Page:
Apply the Gesso

When it comes to painting on natural wood, I like to prepare the surface by first using Gesso. Gesso looks like white paint, however, it dries much harder allowing the surface to accept the paint more evenly and maintain vibrancy. I highly recommend using it, however, this is optional.

Using a small paintbrush, apply a thin layer of gesso to one side of the wood slice. Allow it to dry, then add one more coat. 

gesso on wood slice

After both coats are completely dry, give one more light sanding to remove any brushstrokes, then repeat the process for the other side.

Drawing the Outline

Using a pencil to first draw your paint lines is the key to these woodland animal faces – especially if you, like me, are not an artist! The lines help you to determine the face shape, as well as the color splits. I created mine as follows:


drawing fox lines


drawing deer lines

My lines aren’t perfect, but once they are all painted they will look great! Feel free to change the lines and create your own version.


Now that you have your lines drawn, it’s time for painting! For the fox, I used a blend of orange, brown, and white. For the deer, I used brown, white, and a dab of yellow. Have some fun experimenting with colors – but if you are a beginner “blender” like I am, you can google some charts for mixing up the colors to help you get the one that you want.

To begin, paint the lightest colors first, then, once that is dry, paint in the darker colors.

painting steps

When it’s dry, add on a second coat. Once again, let it dry for a couple of hours before adding the facial details.

painted wood slices

When all of your ornaments are thoroughly dry, you can use a very small paintbrush to add on some cute eyes and a nose.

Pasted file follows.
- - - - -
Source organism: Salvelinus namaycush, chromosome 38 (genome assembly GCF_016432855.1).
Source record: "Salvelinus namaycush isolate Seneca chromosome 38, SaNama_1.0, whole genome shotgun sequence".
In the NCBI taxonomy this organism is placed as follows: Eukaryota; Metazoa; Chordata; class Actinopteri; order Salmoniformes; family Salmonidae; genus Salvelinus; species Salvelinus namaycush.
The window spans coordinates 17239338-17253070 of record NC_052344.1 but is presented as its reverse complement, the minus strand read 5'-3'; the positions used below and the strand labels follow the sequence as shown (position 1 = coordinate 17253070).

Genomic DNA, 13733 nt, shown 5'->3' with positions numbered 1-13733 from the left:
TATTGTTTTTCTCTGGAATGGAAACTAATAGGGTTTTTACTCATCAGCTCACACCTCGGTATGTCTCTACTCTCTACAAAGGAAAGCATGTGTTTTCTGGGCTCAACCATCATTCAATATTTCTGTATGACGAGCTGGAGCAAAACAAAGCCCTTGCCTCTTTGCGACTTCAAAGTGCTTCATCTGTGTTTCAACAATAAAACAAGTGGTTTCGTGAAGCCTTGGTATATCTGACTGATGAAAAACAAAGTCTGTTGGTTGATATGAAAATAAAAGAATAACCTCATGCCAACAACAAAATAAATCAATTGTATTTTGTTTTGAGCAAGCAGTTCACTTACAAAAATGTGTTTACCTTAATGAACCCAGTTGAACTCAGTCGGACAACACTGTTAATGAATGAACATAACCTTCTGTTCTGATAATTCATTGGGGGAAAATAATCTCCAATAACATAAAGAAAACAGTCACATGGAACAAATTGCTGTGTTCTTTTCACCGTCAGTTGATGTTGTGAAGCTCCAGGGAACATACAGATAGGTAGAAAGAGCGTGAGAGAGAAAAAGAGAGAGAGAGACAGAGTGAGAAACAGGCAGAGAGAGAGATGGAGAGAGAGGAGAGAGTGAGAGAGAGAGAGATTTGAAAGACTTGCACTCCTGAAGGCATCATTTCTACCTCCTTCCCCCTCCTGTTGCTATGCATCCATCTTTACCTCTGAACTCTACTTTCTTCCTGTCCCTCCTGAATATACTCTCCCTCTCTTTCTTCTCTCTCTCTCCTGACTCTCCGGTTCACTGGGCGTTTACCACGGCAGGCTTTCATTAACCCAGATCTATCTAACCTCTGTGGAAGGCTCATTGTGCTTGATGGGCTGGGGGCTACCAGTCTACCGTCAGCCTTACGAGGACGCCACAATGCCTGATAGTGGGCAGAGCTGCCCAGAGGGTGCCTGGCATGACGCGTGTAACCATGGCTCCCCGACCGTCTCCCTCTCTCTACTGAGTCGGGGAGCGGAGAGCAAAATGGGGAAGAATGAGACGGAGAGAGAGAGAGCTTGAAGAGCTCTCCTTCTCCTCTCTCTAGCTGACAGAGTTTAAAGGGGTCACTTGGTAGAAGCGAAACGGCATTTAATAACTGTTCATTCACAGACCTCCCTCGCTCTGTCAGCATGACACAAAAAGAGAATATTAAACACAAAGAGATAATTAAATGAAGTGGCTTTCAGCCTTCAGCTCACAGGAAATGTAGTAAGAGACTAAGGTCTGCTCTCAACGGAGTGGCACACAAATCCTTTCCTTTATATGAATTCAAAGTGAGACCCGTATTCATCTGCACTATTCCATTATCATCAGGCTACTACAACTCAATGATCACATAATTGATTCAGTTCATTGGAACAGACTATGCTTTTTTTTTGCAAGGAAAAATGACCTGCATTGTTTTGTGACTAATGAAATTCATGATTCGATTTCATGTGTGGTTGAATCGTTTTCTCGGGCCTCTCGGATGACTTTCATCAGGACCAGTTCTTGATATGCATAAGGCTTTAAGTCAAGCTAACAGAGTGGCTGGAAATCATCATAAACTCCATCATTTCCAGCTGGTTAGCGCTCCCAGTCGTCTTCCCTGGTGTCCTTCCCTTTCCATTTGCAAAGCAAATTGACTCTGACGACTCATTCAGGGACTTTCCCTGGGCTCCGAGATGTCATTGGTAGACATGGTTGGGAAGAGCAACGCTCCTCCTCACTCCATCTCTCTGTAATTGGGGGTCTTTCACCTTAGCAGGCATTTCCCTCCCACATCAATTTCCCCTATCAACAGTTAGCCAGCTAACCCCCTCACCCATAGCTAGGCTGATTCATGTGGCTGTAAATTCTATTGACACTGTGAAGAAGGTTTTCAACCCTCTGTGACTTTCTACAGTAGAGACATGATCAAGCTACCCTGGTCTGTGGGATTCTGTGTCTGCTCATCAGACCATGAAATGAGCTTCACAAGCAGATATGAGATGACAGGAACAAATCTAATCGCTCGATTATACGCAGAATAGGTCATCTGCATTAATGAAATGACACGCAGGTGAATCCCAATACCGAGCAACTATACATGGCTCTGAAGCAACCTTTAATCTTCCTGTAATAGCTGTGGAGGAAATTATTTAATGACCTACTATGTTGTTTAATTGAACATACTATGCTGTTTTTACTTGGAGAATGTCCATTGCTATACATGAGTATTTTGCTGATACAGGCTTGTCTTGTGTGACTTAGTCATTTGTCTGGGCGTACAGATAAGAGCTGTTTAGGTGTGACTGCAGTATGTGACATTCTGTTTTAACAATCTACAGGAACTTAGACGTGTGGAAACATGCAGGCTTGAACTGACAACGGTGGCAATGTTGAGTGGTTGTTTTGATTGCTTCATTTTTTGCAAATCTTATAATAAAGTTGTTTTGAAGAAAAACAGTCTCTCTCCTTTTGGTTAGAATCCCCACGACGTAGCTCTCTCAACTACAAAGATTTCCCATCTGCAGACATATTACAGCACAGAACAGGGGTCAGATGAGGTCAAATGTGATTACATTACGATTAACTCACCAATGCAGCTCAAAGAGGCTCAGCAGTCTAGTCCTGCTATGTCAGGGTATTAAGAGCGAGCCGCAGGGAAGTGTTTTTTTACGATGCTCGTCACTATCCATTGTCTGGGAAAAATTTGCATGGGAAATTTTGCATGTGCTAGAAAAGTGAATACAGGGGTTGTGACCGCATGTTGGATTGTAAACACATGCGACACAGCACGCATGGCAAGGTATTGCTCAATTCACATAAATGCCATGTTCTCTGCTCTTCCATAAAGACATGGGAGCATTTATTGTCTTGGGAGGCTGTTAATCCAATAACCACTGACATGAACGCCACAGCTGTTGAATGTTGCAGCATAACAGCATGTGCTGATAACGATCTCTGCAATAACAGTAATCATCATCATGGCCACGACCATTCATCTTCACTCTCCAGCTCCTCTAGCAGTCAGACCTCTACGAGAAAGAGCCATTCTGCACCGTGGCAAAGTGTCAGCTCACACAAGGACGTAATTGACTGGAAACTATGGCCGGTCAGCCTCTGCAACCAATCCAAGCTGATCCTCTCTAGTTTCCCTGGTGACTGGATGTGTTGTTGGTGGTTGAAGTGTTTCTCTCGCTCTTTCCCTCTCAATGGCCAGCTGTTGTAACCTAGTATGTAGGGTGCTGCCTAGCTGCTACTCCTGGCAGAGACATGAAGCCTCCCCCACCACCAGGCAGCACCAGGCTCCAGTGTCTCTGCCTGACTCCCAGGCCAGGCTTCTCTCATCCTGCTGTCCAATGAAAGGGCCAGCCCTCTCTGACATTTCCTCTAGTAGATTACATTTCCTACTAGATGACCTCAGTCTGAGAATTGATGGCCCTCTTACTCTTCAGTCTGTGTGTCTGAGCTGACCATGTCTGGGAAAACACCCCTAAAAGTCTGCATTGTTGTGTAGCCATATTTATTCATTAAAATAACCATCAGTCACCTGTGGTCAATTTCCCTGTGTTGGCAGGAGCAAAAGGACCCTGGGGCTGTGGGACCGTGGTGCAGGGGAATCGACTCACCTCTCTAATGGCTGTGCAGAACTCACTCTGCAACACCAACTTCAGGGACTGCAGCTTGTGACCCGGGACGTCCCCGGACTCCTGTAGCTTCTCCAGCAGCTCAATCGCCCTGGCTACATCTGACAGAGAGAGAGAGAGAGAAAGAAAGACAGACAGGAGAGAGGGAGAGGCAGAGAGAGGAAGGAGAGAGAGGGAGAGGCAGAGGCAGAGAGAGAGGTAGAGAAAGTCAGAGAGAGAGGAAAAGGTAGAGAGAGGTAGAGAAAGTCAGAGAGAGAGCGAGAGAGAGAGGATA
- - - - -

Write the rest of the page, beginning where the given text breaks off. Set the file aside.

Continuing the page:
• 👉 Precision Tip: Using a small paintbrush works just fine, but if you are a little shaky like I am, you can also use a dotting tool! This helps to create perfect little circles!

painted fox face

When your design is completely dry, you can flip the ornaments over and paint on a pattern for the back!

I kept it simple and used the same design for both the fox and the deer.

brown and beige painted ornament

Again, apply two coats and allow to dry.


Sealing (optional)

When you are sure that all of the paint has fully dried, you can add on a coat of Varathane Diamond Wood Finish. While this is a completely optional step, this coat of seal will help to protect the paint from ever chipping off. Plus, if you use the glossy finish, it adds a gorgeous shiny appearance that looks so lovely!

applying seal to wood slice

Adding the String

When your ornaments are finished, all that’s left to do is to add on your string or hook so that you can attach it to your Christmas tree! You can even add on a little bow to complete the look! I love the rustic look of twine – it’s simple but oh so pretty! 🎀🦌🦊

Keep on Crafting! 💖

woodland animal tree ornaments on glitter background

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1 Comment

October 30, 2021

These are so cute! I have to try this for my tree this year